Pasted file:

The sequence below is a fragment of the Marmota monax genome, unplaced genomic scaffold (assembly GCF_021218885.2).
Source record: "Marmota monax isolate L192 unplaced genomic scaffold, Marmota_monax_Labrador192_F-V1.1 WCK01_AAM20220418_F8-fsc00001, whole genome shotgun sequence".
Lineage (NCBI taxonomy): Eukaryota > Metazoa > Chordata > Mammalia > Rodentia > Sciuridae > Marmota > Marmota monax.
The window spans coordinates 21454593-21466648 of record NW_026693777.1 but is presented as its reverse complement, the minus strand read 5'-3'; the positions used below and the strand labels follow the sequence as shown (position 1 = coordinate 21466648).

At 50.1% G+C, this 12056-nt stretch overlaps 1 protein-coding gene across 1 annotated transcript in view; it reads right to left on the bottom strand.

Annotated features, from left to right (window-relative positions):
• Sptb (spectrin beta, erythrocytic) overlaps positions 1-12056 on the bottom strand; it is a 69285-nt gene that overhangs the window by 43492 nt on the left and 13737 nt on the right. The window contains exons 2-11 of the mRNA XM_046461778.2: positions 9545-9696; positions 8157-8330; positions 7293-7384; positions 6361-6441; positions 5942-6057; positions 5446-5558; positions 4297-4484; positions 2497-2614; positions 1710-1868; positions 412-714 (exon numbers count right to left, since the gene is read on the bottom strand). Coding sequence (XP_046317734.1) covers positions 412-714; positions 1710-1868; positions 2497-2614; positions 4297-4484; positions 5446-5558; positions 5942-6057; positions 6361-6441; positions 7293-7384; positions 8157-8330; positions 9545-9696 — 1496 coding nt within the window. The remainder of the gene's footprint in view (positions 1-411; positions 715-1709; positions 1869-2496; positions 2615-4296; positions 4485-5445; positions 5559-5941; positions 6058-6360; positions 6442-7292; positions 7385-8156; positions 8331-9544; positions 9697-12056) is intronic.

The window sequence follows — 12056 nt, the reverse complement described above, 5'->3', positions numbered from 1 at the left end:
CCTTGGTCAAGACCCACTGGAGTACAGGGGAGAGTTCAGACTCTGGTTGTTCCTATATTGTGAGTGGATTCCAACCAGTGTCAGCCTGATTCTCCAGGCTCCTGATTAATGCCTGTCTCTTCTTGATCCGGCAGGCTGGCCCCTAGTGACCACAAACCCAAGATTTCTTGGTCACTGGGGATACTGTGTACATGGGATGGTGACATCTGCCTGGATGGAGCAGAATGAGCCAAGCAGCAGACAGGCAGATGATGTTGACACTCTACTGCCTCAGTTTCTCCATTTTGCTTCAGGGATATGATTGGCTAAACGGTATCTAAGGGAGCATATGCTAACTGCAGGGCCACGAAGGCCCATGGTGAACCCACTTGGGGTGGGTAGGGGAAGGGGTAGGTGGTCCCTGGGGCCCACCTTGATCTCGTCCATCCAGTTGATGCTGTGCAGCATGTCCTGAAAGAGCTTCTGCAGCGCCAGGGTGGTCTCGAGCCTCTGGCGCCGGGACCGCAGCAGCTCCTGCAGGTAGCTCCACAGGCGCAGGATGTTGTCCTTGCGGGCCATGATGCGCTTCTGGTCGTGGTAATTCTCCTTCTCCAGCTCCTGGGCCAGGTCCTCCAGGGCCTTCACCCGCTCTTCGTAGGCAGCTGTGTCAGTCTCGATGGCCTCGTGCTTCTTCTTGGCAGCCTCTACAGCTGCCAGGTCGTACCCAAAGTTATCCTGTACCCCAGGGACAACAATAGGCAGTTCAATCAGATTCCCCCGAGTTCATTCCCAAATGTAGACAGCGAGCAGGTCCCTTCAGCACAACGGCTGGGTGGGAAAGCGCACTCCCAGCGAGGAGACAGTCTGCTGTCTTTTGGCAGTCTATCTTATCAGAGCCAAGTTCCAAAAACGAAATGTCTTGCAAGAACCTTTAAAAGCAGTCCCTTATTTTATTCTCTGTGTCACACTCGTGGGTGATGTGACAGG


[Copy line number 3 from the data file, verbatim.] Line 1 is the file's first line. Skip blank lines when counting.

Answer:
Lineage (NCBI taxonomy): Eukaryota > Metazoa > Chordata > Mammalia > Rodentia > Sciuridae > Marmota > Marmota monax.